[SciPy-user] 2D interpolation from a set of irregularly spaced

eric jones eric at enthought.com
Fri Jul 22 11:46:19 CDT 2005


Eric Emsellem wrote:

> wonderful; Seems to work fine!!
> In fact in the meantime I had solved this problem by wrapping a 
> routine I had (trmesh) with SWIG... 

Yes, is toms algorithm 624.  If 526 didn't work well for our needs, that 
was the next one on the list to try. :-)

> However your implementation is quite nice since I can easily install 
> it in my python lib. 1 question for a naive python user: how do I 
> manage to include your interp.py in? At the moment it only created the 
> interp_526.so in my lib path so I can access that routine but not 
> interp2d for example (is it as simple as creating a dir "interp" and 
> putting it in the right place?)

For this version of the code, I have set it up as a package named 
"interp."  Hmmm.  I just noticed the setup.py doesn't contain the 
package information in it.  Here is a new setup.py file that installs 
everything as a package:

#!/usr/bin/env python
# setup.py
 
from scipy_distutils.core import Extension

def dot_join(*args):
    return '.'.join(args)
               
package = 'interp'

ext1 = Extension(name = dot_join(package,'interp_526'),
                 sources = ['interp_526.pyf','interp_526.f'])

if __name__ == "__main__":
    from scipy_distutils.core import setup
    setup(name = 'interp_526',
          package_dir = {package:''},
          packages = [package],
          description       = "Bivariate interpolation",
          author            = "Eric Jones",
          author_email      = "eric at enthought.com",
          ext_modules = [ext1]
          )
# file end

When it is installed, it should become a directory in your python 
"site-packages" directory with three files in it:

    interp
       __init__.py
       interp.py
       interp_526.so

Once this is installed correctly, you should be able to do the following:

 >>> from interp.interp import interp2d

Now, this looks a little silly, but that is the configuration at the 
moment.  Names and the organization of things will change to protect the 
innocent once it goes into SciPy.  We should probably put 624 in when we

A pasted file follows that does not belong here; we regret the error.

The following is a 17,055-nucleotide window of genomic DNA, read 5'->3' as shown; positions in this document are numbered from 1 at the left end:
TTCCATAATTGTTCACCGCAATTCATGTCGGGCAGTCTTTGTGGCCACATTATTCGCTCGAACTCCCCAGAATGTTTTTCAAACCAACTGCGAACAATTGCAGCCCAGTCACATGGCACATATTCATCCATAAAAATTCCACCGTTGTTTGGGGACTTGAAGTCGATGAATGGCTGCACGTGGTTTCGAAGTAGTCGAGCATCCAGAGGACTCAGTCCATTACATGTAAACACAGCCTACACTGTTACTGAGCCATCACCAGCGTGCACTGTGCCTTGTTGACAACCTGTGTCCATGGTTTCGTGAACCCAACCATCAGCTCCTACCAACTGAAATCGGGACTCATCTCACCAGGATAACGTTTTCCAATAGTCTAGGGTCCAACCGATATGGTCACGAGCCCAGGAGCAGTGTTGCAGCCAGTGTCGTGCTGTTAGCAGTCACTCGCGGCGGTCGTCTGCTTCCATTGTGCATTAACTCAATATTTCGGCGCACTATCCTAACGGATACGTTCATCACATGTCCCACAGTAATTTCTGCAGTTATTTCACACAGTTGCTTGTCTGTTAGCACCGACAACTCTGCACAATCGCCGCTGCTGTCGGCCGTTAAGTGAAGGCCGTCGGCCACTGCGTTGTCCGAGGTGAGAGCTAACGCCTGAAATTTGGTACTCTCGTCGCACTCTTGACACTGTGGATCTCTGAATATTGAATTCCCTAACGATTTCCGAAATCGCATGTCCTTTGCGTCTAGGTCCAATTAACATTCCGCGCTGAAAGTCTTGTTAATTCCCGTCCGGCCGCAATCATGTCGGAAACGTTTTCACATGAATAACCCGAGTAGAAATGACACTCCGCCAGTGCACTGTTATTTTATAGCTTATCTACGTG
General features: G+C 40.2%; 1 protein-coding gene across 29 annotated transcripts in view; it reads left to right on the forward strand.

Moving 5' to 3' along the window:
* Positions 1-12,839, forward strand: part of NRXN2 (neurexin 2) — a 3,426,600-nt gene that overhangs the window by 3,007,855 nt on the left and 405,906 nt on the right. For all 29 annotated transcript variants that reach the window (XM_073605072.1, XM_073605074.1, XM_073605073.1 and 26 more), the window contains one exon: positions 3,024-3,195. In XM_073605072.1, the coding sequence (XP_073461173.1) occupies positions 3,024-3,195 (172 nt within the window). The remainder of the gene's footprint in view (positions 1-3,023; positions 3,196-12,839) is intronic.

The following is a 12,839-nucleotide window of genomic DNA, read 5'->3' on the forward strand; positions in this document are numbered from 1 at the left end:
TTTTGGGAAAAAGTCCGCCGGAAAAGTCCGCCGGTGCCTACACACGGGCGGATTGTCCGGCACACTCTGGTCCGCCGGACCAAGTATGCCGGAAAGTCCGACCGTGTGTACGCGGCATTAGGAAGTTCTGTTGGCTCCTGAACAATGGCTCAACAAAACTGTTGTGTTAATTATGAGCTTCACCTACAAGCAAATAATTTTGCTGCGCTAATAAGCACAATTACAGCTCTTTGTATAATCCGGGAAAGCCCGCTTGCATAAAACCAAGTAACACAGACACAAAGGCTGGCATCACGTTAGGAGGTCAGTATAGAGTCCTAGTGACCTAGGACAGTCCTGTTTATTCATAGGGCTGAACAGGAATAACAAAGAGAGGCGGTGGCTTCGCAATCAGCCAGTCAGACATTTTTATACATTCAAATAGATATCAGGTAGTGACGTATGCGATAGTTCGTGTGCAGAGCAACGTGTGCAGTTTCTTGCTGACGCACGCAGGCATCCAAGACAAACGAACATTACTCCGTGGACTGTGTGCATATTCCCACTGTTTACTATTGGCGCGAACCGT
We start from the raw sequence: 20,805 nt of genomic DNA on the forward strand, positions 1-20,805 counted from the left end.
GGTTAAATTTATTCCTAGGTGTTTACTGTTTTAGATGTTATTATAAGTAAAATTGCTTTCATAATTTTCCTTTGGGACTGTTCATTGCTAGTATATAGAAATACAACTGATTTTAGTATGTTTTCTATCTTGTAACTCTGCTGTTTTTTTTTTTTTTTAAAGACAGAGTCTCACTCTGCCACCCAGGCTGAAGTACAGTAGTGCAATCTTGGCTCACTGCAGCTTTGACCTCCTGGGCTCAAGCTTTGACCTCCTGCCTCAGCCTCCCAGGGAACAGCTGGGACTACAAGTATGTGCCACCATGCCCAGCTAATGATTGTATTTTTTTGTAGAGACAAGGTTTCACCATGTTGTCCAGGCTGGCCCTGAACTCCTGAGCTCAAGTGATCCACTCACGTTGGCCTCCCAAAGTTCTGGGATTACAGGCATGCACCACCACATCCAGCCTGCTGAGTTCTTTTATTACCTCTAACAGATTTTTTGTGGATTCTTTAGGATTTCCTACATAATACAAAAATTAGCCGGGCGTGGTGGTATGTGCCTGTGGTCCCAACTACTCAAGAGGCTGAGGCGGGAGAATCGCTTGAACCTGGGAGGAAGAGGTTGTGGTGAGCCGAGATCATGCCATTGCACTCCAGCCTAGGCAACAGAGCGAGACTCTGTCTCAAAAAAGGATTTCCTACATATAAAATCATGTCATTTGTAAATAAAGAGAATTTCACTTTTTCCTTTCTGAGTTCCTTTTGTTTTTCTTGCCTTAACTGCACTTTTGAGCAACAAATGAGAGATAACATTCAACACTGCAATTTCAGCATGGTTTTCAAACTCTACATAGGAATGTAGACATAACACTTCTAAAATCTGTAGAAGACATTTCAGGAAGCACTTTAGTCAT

everything to SciPy also. 

Also, looking at the toms list, http://www.netlib.no/netlib/toms/, there 
are a ton of methods that handle interpolation.  Does anyone no of a 
survey or study that categorizes these in a convenient way? 

thanks,
eric


>
> thanks again,
>
> Eric
>
> eric jones wrote:
>
>> Hey Eric,
>>
>> We recently wrapped toms 526:
>>
>>    Algorithm 526: Bivariate Interpolation and Smooth Surface Fitting 
>> for Irregularly Distributed Data Points
>>
>>        It is available here:          
>> http://www.netlib.no/netlib/toms/526
>>        Algorithm paper info here:     
>> http://portal.acm.org/citation.cfm?id=355787
>>
>> The wrapper is "good enough" for what we needed, but hasn't gotten 
>> the attention it needs to go into SciPy yet.  So, I've attached the 
>> code as a zip file.  If you are on windows, the binaries are included 
>> for you.  Otherwise, run setup.py.
>>    Here is what I usually do when testing:  setup.py build_ext --inplace
>>
>> example2.py provides an example of using the algorithm.
>> There is also a png file showing a plot of the results from example2.py.
>>
>> hope that helps,
>> eric
>>
>> Eric Emsellem wrote:
>>
>>> Hi again,
>>> Robert Kern provided me some input with a link to Scientific Python 
>>> (thanks!)
>>>
>>> ==> However this is again using an ORTHOGONAL GRID!
>>> The set of points I am using are NOT on an orthogonal grid but are 
>>> RANDOMLY positioned points...
>>>
>>> So any idea on how to interpolate a set of randomly positioned x,y ??
>>> (so I have three 1D arrays: x, y for the positions, and z for the 
>>> values. I need to know z at other positions...)
>>>
>>> Thanks
>>>
>>> Eric
>>> P.S.: please cc to my email too.
>>>
>>
>




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